10. I agree with the previous posters. Any supported / recommended board will run stable with most features working if you use good PSU (not micro-usb), sd card (or even better root on emmc or sata) and is sufficiently cooled. I'd suggest you go for boards with good mainline linux support (ie. 4.19 or 5.4) because more hardware is supported & if something breaks there are possibly more people fixing it versus boards which only have some old vendor kernel. Apart from that unfortunately it is like you said, not every feature works on every board. In my experience this is mainly due to hardware producers advertising (hardware) functions although there is no real software support for it. Or randomly changing hardware (see espressobin) which breaks existing software... I suggest thinking about stuff you really need and picking a board afterwards. (You probably don't need an "Eierlegendewollmilchsau"). Personal experience: I'm running a Router/NAS based on ClearfogPro with M.2 SSD for OS, 2x HDD for storage (with mPCIe-SATA bridge) for about 3 years now with no problems (apart from stuff which I broke be installing dev kernels and so on). So, I am sending in the Clearfog Army!
  11. @TRS-80you did realize those are AMD processors, right? So there's probably no Intel ME in there In case you were worrying because AMD processors might contain the same, well true. Regarding the firmware for the board (which is coreboot) you can check the firmware https://github.com/pcengines/coreboot/ maybe this helps?
  12. Please try a 19.x build. https://dl.armbian.com/orangepizeroplus2-h3/archive/ The 20.02 ones are only RC (release candidates), it is a bug / mistake that the general link points to them.
  13. Hey, just realized if users currently go to dl.armbian.com, example: https://dl.armbian.com/clearfogpro/ and select the buster_current download directly, they get the RC releases. This is probably not wanted behaviour. Cheers, count-doku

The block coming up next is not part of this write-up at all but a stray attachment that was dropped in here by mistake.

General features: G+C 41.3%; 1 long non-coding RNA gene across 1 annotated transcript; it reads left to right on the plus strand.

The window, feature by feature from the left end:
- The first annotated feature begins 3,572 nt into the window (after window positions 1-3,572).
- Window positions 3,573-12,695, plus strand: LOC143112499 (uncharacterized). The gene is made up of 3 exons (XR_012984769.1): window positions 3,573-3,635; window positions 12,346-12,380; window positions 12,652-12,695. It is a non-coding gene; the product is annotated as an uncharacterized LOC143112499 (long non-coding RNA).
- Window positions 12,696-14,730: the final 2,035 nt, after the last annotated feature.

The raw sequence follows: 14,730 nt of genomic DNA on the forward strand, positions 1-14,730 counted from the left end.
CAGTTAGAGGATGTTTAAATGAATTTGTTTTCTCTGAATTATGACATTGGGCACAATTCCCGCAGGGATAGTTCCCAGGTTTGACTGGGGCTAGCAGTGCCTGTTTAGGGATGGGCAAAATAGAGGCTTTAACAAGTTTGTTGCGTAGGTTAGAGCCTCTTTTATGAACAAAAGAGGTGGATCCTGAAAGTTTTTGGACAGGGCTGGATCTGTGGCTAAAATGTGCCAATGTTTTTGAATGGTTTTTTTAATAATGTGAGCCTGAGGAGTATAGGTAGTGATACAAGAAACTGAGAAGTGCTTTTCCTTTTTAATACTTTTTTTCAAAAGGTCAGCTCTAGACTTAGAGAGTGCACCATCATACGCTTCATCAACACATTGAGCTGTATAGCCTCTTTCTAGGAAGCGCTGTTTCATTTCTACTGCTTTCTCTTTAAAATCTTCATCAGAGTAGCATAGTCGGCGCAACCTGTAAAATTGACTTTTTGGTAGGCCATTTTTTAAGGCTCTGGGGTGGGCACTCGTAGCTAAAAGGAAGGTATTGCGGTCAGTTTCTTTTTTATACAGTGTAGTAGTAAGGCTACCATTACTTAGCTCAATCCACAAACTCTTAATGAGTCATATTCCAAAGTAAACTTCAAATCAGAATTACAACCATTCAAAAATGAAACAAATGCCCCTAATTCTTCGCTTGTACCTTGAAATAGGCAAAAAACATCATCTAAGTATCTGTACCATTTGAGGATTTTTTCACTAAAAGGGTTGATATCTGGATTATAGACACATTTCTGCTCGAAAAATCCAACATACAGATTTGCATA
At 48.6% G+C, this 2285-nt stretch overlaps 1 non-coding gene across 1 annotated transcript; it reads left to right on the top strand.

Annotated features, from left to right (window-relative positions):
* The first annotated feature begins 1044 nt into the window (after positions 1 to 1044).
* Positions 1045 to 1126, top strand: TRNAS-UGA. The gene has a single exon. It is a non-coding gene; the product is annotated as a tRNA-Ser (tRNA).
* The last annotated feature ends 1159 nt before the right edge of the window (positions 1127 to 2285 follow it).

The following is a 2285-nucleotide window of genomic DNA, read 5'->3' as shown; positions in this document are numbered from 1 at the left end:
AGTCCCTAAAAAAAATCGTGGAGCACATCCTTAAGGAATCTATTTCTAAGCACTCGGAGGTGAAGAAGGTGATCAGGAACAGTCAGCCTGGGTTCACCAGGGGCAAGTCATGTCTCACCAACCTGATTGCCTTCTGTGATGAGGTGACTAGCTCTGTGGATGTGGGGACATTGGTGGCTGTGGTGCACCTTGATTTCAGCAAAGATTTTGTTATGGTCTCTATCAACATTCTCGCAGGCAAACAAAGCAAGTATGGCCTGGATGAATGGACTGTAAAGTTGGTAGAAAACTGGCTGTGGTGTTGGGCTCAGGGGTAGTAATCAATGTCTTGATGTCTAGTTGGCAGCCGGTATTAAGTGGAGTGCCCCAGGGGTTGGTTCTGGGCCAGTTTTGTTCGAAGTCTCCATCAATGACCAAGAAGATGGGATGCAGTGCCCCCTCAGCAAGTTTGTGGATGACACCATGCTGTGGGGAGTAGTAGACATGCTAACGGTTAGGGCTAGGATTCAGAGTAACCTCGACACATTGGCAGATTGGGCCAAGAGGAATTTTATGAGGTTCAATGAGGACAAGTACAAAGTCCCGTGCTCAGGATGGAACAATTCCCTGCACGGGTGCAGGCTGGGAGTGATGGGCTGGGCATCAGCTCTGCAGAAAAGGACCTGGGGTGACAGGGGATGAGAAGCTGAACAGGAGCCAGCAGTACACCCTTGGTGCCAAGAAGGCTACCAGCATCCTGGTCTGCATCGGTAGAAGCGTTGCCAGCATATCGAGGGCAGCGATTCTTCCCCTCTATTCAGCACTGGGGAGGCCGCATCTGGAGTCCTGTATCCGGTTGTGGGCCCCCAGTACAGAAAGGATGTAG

14. Hi, I recently built a NAS using the APU2E4 (https://pcengines.ch/apu2e4.htm) which gives you 4 cores (I think all APU2 have 4 cores so smaller versions should work just fine), and 4GB RAM. 3 Gbit LAN, 1 SATA, 2xmPCIe (which give you up to 8 SATA), and mSATA (you could use a breakout board or some actual mSATA drive for ssd / os). It is working pretty good. Installation was a breeze, stock debian with mainline kernel works nicely. Thanks to being x64 and not some ARM all hardware worked out of the box. Performance using ext4 harddisk drives and LAN peaked at about 120MB/s write (which is the max of the drives I assume). I did not test any cluster fs. Remember that you might need to build your own cooling solution, the boards ship only with some "heatspreader" (aka alu plate) which normally transfers heat to their enclosure. Regards, count-doku
  15. That depends on the board. But mostly u-boot sits directly on the device (before the partition) and then loads the kernel etc. from /boot. Same as on x86 grub gets also installed to mbr...